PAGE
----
Cross potent

A cross potent (plural: crosses potent), also known as a crutch cross, is a form of heraldic cross with crossbars at the four ends. In French, it is known as croix potencée, in German as a Krückenkreuz, all translating to "crutch cross".

Emil Fey

Emil Fey (23 March 1886 – 16 March 1938) was an officer in the Austro-Hungarian Army, leader of the right-wing paramilitary Heimwehr forces and politician of the First Austrian Republic. He served as Vice-Chancellor of Austria (German: Vizekanzler) from 1933 to 1934, leading the country into the period of Austrofascism under Chancellor Engelbert Dollfuss. Fey played a vital role in the violent suppression of the Republikanischer Schutzbund and the Social Democratic Workers' Party during the 1934 Austrian Civil War.

Engelbert Dollfuss

Engelbert Dollfuss (German: Engelbert Dollfuß, IPA: [ˈɛŋəlbɛʁt ˈdɔlfuːs]; 4 October 1892 – 25 July 1934) was an Austrian Christian Social and Patriotic Front statesman. Having served as Minister for Forests and Agriculture, he ascended to Federal Chancellor in 1932 in the midst of a crisis for the conservative government. In early 1933, he shut down parliament, banned the Austrian Nazi party and assumed dictatorial powers. Suppressing the Socialist movement in February 1934, he cemented the rule of "Austrofascism" through the authoritarian First of May Constitution. Dollfuss was assassinated as part of a failed coup attempt by Nazi agents in 1934. His successor Kurt Schuschnigg maintained the regime until Adolf Hitler's annexation of Austria in 1938.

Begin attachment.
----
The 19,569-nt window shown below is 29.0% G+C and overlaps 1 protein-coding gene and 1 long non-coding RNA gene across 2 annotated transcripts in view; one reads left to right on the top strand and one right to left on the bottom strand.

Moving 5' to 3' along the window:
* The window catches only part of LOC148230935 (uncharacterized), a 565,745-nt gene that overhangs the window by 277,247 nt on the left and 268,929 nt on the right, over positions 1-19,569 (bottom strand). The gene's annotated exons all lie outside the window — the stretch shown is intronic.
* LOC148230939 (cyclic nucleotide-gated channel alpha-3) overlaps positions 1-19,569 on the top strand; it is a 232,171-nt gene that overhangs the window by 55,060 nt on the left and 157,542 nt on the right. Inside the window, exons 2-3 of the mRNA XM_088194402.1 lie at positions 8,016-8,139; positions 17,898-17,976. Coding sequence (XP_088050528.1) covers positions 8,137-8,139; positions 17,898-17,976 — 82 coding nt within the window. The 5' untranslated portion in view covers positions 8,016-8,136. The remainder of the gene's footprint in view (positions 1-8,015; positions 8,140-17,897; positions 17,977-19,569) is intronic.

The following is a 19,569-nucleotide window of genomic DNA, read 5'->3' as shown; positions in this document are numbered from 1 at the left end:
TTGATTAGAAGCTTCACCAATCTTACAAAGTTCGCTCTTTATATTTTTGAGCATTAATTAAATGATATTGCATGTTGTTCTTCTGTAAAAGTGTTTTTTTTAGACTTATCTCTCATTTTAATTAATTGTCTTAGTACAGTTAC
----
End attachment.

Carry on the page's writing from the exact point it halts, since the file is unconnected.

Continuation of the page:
Ernst Kirchweger

Ernst Kirchweger (January 12, 1898 – April 2, 1965 in Vienna) was the first person to die as a result of political conflict in Austria's Second Republic.

From 1916 to 1918, Ernst Kirchweger participated in World War I as a sailor in the Austro-Hungarian Navy. Afterwards, he fought on the side of the Red Army. Until 1934, he was a member of the Social Democratic Party of Austria, but then he joined the Communists, which was outlawed at that time. During the reigns of Austrofascism and Nazism, he risked his life as an activist in illegal trade unions. After Austria's liberation in 1945, having survived concentration camp, he continued to speak out against Fascism.